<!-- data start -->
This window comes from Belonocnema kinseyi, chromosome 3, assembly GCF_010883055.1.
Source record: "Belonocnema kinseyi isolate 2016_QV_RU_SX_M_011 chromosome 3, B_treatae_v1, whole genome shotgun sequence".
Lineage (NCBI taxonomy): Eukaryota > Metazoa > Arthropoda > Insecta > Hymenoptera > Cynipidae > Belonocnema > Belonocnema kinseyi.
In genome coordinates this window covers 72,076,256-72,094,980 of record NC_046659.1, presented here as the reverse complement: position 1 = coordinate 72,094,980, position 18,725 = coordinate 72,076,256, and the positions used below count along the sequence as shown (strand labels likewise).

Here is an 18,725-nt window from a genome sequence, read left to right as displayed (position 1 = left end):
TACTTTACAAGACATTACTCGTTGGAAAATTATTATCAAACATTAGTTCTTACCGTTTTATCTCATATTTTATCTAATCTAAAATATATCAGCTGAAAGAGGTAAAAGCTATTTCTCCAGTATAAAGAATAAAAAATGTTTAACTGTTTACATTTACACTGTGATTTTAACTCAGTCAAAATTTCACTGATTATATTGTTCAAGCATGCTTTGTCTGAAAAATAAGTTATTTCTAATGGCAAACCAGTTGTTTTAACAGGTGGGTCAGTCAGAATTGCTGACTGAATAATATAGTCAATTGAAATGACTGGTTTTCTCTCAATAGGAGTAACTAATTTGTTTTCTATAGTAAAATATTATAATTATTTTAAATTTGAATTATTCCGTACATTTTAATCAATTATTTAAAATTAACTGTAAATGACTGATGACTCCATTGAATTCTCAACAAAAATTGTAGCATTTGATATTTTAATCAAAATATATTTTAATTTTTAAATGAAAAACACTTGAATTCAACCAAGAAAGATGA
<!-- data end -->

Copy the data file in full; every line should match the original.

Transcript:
This window comes from Belonocnema kinseyi, chromosome 3, assembly GCF_010883055.1.
Source record: "Belonocnema kinseyi isolate 2016_QV_RU_SX_M_011 chromosome 3, B_treatae_v1, whole genome shotgun sequence".
Lineage (NCBI taxonomy): Eukaryota > Metazoa > Arthropoda > Insecta > Hymenoptera > Cynipidae > Belonocnema > Belonocnema kinseyi.
In genome coordinates this window covers 72,076,256-72,094,980 of record NC_046659.1, presented here as the reverse complement: position 1 = coordinate 72,094,980, position 18,725 = coordinate 72,076,256, and the positions used below count along the sequence as shown (strand labels likewise).

Here is an 18,725-nt window from a genome sequence, read left to right as displayed (position 1 = left end):
TACTTTACAAGACATTACTCGTTGGAAAATTATTATCAAACATTAGTTCTTACCGTTTTATCTCATATTTTATCTAATCTAAAATATATCAGCTGAAAGAGGTAAAAGCTATTTCTCCAGTATAAAGAATAAAAAATGTTTAACTGTTTACATTTACACTGTGATTTTAACTCAGTCAAAATTTCACTGATTATATTGTTCAAGCATGCTTTGTCTGAAAAATAAGTTATTTCTAATGGCAAACCAGTTGTTTTAACAGGTGGGTCAGTCAGAATTGCTGACTGAATAATATAGTCAATTGAAATGACTGGTTTTCTCTCAATAGGAGTAACTAATTTGTTTTCTATAGTAAAATATTATAATTATTTTAAATTTGAATTATTCCGTACATTTTAATCAATTATTTAAAATTAACTGTAAATGACTGATGACTCCATTGAATTCTCAACAAAAATTGTAGCATTTGATATTTTAATCAAAATATATTTTAATTTTTAAATGAAAAACACTTGAATTCAACCAAGAAAGATGA